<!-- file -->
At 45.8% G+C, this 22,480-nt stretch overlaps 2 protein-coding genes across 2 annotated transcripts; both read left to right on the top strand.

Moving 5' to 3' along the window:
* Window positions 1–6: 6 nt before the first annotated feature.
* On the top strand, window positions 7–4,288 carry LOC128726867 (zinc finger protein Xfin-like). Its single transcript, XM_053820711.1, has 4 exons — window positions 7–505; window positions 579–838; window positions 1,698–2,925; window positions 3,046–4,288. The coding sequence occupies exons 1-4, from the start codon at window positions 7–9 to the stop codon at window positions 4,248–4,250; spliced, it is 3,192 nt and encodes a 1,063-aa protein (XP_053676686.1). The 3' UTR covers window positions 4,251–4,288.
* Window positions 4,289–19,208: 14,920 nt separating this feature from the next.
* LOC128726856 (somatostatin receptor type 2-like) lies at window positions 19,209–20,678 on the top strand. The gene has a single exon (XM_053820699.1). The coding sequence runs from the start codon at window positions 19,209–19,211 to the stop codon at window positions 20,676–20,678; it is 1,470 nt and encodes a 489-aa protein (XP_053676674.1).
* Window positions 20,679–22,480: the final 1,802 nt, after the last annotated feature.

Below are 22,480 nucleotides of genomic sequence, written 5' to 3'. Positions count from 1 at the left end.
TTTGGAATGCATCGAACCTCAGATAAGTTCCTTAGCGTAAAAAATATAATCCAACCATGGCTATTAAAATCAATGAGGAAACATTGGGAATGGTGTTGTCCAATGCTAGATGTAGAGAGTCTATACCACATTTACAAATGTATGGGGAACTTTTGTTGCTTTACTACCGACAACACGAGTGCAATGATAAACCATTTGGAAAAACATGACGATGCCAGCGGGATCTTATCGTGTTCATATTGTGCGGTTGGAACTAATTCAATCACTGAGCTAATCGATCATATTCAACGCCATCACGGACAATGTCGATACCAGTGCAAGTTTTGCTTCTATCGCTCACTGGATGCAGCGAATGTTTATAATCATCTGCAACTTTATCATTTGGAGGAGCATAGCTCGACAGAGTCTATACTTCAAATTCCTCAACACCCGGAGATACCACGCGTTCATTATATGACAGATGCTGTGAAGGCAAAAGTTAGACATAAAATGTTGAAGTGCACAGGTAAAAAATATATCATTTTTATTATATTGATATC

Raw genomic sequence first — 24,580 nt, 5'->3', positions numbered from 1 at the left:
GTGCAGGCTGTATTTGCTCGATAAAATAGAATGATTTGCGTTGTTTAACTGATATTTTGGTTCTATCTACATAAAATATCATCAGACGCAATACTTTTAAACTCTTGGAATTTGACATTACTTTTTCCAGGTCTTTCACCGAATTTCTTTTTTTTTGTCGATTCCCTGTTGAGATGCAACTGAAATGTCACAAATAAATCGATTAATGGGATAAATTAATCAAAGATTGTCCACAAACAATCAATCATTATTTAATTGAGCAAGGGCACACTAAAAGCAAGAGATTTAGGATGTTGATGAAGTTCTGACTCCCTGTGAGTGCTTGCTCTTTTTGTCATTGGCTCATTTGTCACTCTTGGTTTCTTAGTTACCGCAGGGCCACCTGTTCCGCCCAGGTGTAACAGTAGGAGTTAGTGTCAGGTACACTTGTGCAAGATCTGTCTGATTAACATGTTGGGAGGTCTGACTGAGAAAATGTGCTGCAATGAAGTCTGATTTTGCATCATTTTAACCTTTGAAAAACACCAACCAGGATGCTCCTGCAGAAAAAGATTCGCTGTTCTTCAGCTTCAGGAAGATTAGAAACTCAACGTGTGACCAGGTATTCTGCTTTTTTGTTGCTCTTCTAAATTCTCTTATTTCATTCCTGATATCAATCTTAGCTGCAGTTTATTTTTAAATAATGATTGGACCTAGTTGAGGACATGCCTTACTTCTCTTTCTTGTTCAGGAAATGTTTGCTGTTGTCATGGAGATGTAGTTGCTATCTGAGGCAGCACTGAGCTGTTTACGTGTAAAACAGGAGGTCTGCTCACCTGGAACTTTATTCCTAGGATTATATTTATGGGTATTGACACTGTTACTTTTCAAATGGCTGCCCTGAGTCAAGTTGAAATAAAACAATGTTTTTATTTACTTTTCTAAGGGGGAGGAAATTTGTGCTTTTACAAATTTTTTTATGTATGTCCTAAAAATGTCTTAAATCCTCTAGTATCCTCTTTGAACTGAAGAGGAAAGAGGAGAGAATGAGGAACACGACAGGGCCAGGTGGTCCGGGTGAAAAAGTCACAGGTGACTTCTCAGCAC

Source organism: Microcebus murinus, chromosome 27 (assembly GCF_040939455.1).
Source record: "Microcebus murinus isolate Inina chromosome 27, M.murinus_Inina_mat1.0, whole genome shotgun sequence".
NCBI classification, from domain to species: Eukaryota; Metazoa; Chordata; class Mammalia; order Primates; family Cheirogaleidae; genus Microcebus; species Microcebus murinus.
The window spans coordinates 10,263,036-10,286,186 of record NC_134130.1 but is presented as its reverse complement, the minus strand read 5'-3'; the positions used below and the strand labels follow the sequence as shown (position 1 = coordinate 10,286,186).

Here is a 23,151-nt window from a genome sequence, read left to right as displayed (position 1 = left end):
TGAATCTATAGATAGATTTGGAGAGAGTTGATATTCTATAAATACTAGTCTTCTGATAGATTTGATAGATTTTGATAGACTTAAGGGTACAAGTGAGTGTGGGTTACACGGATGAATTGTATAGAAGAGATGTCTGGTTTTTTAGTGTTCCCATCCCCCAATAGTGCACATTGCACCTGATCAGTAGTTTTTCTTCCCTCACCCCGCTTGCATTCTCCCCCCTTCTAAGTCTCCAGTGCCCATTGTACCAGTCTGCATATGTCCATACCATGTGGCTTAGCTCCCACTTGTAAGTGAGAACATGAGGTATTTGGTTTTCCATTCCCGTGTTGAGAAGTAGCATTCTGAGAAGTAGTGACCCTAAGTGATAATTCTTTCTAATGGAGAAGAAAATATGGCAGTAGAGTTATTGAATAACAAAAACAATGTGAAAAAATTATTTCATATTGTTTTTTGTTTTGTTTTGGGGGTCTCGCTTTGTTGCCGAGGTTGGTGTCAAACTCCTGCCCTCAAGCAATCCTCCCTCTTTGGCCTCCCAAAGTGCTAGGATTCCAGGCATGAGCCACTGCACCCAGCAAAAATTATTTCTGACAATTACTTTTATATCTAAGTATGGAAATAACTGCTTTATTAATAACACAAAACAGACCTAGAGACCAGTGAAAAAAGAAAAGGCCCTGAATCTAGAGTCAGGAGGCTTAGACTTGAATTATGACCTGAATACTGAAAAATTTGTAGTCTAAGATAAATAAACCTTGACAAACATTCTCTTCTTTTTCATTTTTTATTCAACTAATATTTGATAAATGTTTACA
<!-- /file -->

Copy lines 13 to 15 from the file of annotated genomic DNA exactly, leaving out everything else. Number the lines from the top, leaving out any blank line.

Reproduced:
Source record: "Microcebus murinus isolate Inina chromosome 27, M.murinus_Inina_mat1.0, whole genome shotgun sequence".
NCBI classification, from domain to species: Eukaryota; Metazoa; Chordata; class Mammalia; order Primates; family Cheirogaleidae; genus Microcebus; species Microcebus murinus.
The window spans coordinates 10,263,036-10,286,186 of record NC_134130.1 but is presented as its reverse complement, the minus strand read 5'-3'; the positions used below and the strand labels follow the sequence as shown (position 1 = coordinate 10,286,186).